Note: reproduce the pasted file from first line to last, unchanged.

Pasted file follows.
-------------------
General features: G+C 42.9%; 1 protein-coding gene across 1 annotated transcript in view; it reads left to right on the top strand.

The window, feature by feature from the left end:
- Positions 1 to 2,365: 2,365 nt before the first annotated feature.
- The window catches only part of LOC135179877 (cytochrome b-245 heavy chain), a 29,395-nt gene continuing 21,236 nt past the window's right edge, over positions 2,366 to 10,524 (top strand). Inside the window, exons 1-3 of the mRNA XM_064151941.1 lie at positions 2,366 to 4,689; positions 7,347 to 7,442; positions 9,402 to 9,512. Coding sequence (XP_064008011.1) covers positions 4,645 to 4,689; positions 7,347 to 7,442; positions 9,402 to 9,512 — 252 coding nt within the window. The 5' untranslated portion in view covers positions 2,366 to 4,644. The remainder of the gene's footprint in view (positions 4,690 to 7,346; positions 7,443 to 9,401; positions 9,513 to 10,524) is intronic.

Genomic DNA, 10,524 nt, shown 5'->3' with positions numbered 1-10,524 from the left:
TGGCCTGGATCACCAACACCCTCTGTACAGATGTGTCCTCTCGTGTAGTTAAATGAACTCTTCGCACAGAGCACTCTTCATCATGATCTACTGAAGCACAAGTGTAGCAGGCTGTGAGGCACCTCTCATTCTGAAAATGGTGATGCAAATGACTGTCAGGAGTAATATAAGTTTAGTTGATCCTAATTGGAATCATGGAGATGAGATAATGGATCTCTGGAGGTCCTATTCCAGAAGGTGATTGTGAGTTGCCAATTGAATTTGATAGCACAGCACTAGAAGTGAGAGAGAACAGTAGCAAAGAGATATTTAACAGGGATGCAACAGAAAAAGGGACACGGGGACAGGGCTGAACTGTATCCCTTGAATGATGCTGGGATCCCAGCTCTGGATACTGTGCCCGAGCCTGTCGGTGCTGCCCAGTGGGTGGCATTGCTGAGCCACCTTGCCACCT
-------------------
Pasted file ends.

General features: G+C 42.9%; 1 protein-coding gene across 1 annotated transcript in view; it reads left to right on the top strand.

The window, feature by feature from the left end:
- Positions 1 to 2,365: 2,365 nt before the first annotated feature.
- The window catches only part of LOC135179877 (cytochrome b-245 heavy chain), a 29,395-nt gene continuing 21,236 nt past the window's right edge, over positions 2,366 to 10,524 (top strand). Inside the window, exons 1-3 of the mRNA XM_064151941.1 lie at positions 2,366 to 4,689; positions 7,347 to 7,442; positions 9,402 to 9,512. Coding sequence (XP_064008011.1) covers positions 4,645 to 4,689; positions 7,347 to 7,442; positions 9,402 to 9,512 — 252 coding nt within the window. The 5' untranslated portion in view covers positions 2,366 to 4,644. The remainder of the gene's footprint in view (positions 4,690 to 7,346; positions 7,443 to 9,401; positions 9,513 to 10,524) is intronic.

Genomic DNA, 10,524 nt, shown 5'->3' with positions numbered 1-10,524 from the left:
TGGCCTGGATCACCAACACCCTCTGTACAGATGTGTCCTCTCGTGTAGTTAAATGAACTCTTCGCACAGAGCACTCTTCATCATGATCTACTGAAGCACAAGTGTAGCAGGCTGTGAGGCACCTCTCATTCTGAAAATGGTGATGCAAATGACTGTCAGGAGTAATATAAGTTTAGTTGATCCTAATTGGAATCATGGAGATGAGATAATGGATCTCTGGAGGTCCTATTCCAGAAGGTGATTGTGAGTTGCCAATTGAATTTGATAGCACAGCACTAGAAGTGAGAGAGAACAGTAGCAAAGAGATATTTAACAGGGATGCAACAGAAAAAGGGACACGGGGACAGGGCTGAACTGTATCCCTTGAATGATGCTGGGATCCCAGCTCTGGATACTGTGCCCGAGCCTGTCGGTGCTGCCCAGTGGGTGGCATTGCTGAGCCACCTTGCCACCT